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The Lathe Of Heaven (1980)
Directors: David R. Loxton and Fred Barzyk

review by Tony Lee

Based on the classic 1971 novel by Ursula K. Le Guin, this TV movie has recently appeared on video in the USA, after 20 years of obscurity. A beguiling treat for SF fans, it was worth the wait, though!
   Bruce Davison stars as George Orr, a troubled young man charged with drug abuse, and forced into psychiatric counselling by the nanny state. Orr is terrified that his 'effective' dreams are actually coming true (hence his attempts to prevent REM sleep by mixing downers). Kevin Conway's egotistical shrink, Dr Haber, uses an experimental, machine regulated hypnosis to test his patient's bizarre claims - and so begins a fascinating character study of megalomania (offering a satirical twist on such wish-fulfilment tales as H.G. Wells' The Man Who Could Work Miracles - filmed successfully as a fantasy comedy by Alexander Korda in 1936) and the slow unravelling of environment, seemingly beleaguered society and, eventually, the very physical makeup of reality.
   Much has been said about Le Guin's book being a tribute to Philip K. Dick, and any evaluation of this film's value in terms of source material, genre inspiration, and thematic borrowings must agree that, if only in terms of the main protagonist being alone in having any memory of the world before the effective dream, The Lathe of Heaven is unmistakably Dickian in feel if not in tone. When Orr realises that Haber is exploiting his extraordinary ability, with little intention of 'treating' him at all, he turns to a civil rights lawyer (crucially played, for extra resonance, by black actress Margaret Avery) for help, and this is where the influence of Dick is most apparent, as even Orr realises his story, and original crime, marks him out as paranoid and delusional. Importantly, though, for the moral impact of this tale, Haber is not presented as an evil man. He's just as frustrated and imperfect ("neurotics build castles in the air, psychotics live in them... and psychiatrists collect the rent"), and as blind to the obvious: man is not god, as the rest of us. But there are stronger elements of everyday humanity and hope in Le Guin's novel than may be found in Dick's writings, and this film reflects that bias in the closing scenes, despite the inherent ambiguity.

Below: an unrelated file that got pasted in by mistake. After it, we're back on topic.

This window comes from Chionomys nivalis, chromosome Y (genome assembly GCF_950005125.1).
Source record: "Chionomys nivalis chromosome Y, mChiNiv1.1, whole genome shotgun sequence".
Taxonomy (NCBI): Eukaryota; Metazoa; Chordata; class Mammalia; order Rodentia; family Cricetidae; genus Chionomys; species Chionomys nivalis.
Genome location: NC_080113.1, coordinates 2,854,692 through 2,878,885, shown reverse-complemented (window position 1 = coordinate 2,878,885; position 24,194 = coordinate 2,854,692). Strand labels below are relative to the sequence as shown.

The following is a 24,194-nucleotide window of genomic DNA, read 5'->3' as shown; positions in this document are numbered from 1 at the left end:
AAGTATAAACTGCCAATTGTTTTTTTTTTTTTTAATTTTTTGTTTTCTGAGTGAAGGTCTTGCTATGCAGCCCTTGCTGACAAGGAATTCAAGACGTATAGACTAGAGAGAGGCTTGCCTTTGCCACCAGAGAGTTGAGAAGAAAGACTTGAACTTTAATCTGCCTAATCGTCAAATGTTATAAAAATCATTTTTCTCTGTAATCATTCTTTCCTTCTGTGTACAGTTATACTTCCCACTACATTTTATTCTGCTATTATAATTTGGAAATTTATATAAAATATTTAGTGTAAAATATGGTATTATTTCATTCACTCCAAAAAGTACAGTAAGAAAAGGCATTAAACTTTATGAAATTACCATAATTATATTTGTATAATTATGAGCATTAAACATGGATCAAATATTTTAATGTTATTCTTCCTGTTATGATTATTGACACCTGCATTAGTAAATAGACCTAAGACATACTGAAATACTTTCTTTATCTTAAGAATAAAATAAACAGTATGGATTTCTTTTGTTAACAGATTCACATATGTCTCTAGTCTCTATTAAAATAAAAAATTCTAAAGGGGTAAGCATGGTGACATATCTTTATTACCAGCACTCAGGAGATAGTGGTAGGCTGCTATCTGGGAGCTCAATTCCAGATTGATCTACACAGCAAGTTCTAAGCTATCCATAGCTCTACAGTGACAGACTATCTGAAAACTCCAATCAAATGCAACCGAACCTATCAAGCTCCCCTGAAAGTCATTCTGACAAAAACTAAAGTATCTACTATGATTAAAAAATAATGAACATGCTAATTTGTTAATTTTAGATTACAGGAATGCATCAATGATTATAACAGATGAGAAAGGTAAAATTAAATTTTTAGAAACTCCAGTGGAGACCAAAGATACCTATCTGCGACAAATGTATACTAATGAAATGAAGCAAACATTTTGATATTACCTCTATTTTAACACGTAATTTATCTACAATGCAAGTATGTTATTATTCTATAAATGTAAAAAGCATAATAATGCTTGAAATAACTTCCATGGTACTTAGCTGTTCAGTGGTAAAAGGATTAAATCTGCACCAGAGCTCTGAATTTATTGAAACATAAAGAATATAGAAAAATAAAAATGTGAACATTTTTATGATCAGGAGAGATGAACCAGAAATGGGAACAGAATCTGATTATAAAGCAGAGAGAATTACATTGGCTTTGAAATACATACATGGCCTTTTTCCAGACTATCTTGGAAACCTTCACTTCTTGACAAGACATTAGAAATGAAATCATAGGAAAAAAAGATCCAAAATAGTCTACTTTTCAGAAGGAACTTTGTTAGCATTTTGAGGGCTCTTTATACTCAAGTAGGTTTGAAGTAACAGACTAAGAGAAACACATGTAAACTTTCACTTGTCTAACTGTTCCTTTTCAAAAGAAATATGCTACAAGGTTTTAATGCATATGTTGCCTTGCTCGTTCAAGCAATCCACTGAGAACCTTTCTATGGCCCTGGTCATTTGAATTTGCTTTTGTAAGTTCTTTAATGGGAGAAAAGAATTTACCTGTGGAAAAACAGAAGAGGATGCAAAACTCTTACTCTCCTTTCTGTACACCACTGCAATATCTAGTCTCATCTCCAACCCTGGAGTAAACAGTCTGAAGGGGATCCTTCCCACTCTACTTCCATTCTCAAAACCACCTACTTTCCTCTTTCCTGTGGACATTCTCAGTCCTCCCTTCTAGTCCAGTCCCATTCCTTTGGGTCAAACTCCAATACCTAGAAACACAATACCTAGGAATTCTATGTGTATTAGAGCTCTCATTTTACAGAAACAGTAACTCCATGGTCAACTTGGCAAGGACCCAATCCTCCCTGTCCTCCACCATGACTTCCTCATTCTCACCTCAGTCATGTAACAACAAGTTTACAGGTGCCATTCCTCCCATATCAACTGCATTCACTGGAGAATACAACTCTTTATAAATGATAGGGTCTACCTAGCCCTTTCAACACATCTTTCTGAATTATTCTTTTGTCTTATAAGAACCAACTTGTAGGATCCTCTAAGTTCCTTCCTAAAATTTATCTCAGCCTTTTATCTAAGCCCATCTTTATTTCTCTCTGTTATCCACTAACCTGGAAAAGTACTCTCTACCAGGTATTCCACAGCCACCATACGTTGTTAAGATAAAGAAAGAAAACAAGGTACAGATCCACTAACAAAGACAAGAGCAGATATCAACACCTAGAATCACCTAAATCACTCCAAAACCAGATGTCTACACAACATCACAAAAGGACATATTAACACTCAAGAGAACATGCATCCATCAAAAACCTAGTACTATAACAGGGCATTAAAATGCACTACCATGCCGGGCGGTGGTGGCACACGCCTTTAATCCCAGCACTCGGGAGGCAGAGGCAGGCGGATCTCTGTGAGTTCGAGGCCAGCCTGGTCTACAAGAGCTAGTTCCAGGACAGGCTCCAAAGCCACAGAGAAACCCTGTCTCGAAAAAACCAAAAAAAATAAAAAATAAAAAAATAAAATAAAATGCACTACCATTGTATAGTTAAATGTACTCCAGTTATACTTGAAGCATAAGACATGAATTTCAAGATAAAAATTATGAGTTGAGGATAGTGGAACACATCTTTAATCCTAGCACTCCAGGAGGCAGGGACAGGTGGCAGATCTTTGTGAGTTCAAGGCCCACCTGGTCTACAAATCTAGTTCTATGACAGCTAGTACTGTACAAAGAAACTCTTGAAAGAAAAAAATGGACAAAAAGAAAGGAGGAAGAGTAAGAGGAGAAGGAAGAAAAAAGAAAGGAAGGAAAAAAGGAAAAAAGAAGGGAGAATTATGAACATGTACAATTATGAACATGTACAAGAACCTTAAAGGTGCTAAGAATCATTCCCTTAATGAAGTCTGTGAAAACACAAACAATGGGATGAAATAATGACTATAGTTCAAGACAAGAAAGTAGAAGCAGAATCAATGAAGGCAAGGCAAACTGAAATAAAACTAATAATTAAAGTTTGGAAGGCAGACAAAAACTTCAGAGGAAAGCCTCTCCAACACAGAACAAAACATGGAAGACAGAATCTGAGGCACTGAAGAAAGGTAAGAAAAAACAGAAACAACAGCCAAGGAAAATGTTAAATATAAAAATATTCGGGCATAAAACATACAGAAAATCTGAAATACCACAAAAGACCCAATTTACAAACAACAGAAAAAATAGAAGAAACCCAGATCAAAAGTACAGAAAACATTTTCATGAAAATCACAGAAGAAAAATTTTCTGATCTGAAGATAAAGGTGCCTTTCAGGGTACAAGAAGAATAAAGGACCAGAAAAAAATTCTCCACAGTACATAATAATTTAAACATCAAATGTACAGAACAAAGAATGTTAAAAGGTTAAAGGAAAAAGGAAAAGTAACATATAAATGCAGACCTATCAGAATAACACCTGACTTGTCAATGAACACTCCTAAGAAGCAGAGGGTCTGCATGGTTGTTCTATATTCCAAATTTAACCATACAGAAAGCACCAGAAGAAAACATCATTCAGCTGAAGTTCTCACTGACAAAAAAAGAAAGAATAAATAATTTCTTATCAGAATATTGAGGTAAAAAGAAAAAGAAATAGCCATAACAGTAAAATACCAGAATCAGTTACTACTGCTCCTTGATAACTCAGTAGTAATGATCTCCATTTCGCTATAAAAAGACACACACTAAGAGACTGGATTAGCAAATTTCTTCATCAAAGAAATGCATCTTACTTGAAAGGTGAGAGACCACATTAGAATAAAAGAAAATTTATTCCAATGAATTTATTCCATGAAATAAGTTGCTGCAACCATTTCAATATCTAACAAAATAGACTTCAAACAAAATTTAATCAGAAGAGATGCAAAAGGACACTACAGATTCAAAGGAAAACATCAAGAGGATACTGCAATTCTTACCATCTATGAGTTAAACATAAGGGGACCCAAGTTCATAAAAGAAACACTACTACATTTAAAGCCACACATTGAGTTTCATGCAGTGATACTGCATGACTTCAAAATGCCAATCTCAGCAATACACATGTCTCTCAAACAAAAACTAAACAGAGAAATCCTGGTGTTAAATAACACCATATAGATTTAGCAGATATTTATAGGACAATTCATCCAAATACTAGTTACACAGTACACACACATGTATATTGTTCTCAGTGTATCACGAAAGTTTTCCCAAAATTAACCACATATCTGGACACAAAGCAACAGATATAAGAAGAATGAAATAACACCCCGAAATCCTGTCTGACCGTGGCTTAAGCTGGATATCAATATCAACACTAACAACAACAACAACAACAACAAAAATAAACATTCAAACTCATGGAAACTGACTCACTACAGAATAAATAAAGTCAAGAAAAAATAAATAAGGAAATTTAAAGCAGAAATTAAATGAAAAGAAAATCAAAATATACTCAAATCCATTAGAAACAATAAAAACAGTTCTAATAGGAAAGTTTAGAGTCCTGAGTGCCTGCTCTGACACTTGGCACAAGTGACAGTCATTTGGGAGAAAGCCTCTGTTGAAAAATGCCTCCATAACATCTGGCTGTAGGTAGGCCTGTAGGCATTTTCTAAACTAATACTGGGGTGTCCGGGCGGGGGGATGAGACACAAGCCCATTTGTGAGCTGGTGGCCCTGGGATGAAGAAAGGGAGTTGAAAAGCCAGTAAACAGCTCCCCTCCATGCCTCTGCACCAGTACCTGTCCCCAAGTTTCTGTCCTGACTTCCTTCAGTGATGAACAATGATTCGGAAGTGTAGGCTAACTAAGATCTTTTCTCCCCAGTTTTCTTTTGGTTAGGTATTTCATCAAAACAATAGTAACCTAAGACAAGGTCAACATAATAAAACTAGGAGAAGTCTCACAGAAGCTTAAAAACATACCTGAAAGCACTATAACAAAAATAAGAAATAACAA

Davison's Orr is a genie on the loose, turning the rainy climate to heatwave drought, halting conflict between humans by calling down alien visitors (the glowing, faceless turtle-men are a wonderfully eccentric creation), and putting an end to racism by turning all peoples grey. This ambitious story isn't perfectly translated for the small screen, and at times the inadequate budget is all too evident. But the various designers and special effects crew achieve a number of startling transformations, so that many dramatic moments are underlined, not overwhelmed, by the visuals - while the thought-provoking script and assured performances are rarely less than mesmerising because, rather than in spite of, these low-key artistic techniques.
   A marvellous example of what genre TV can be, then, this deserves a look if only for the rarity of seeing acclaimed literary SF efficiently turned into a movie.
previously published in VideoVista #19
The Lathe Of Heaven
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